FLORENCE, KY – The North Kentucky Department of Health confirmed Thursday that on Oct. 16, a nurse acting on their behalf gave a 14-year-old girl a vaccine that had not been approved by the FDA for anyone under 18 years of age.
The girl’s vaccination card, which includes her date of birth, shows she received the Johnson & Johnson COVID vaccine.
The J&J vaccine is FDA approved for adults 18 or older.
Only Pfizer’s COVID vaccine is FDA approved for children 5-17 years of age.
“That was a mistake,” said Steve Divine, Interim Co-Director of the Northern Kentucky Health Department. “In this particular case, although it was an isolated incident, it is very unfortunate.”
The girl’s mother, Rolina Mason, said her daughter wanted the J&J vaccine because it was a single dose.
“My daughter is reluctant to get the vaccine, so for her to make this choice was big enough,” Mason said.
Mason said she was with her daughter and approved of the nurse giving her the J&J vaccine, but Mason insisted she did not know the J&J vaccine was not FDA-approved for anyone under 18.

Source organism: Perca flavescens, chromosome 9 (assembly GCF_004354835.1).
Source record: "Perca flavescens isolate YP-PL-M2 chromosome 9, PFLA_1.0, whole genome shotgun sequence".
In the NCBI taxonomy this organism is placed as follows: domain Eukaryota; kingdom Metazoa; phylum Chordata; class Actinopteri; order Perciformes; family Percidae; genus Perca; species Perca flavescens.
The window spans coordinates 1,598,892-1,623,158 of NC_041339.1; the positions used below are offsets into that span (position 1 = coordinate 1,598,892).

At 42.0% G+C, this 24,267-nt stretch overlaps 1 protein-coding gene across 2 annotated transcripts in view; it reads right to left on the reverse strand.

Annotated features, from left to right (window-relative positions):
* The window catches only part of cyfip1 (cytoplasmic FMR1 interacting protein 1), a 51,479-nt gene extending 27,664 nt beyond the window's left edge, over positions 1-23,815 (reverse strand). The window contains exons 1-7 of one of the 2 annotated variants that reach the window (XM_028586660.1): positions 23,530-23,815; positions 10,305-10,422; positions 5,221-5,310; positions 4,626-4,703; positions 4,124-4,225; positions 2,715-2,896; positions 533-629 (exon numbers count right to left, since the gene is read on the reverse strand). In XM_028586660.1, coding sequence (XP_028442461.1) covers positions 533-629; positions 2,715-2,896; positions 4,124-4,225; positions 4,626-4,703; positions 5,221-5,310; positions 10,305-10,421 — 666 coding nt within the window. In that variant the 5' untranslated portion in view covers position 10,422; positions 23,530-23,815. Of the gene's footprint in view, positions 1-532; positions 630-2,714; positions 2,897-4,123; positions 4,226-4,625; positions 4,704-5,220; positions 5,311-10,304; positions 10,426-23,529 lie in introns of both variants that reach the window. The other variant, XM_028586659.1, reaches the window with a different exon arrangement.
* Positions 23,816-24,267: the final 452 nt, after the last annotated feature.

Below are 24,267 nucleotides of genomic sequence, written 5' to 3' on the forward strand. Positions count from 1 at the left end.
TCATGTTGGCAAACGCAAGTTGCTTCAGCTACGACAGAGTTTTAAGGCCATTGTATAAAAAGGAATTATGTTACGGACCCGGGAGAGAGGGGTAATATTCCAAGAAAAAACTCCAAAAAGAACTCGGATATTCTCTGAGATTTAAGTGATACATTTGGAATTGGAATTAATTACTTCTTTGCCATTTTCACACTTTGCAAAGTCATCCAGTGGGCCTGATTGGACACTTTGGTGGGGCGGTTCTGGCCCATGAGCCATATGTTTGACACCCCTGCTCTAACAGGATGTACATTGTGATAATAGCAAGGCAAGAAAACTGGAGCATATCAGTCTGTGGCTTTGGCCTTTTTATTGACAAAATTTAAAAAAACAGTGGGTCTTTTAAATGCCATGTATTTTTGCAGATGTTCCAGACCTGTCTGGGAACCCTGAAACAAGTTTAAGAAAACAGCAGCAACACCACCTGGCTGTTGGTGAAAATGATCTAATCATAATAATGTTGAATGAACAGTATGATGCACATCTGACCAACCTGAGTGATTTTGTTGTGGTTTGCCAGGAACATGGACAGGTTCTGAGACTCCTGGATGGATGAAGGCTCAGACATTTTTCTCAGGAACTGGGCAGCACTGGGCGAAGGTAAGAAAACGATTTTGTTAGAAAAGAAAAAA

“She only wanted one shot, so she said, ‘Mom, can I get the Johnson & Johnson?’ And they said it was good for her to get and she got it, ”Mason said.
Mason said her daughter was vaccinated in a free clinic at Covington Holmes High School.
The event featured several partners, including the NFL, CDC, and Northern Kentucky Health Department, according to the Covington School District.
The Covington School District declined to comment on the incident.
Mason said about a week after her daughter received the J&J vaccine, the health department told her that her daughter should have received the Pfizer vaccine because J&J’s vaccine is not FDA-approved for anyone under 18.
“I was almost in shock,” Mason said.
Mason said her daughter had a bad skin reaction after receiving the vaccine. She said the eruption left after one day.
Skin rashes are an extremely rare symptom after receiving the vaccine, according to the CDC.
But overall, Mason said her daughter has not experienced significant side effects.
“When she (the nurse) said it was okay for her to get the Johnson & Johnson, I just trusted it,” Mason said.
Divine said the health department discovered the mistake, called the girl’s parent and made sure the child was okay.
He said the health department documented what had happened and submitted reports to the appropriate agencies.
Divine said steps have been taken to prevent this from happening again, although it is not clear what is needed to prevent it other than saying the vaccine the girl wanted is not FDA-approved for anyone under 18 and the health department will not give it. to you.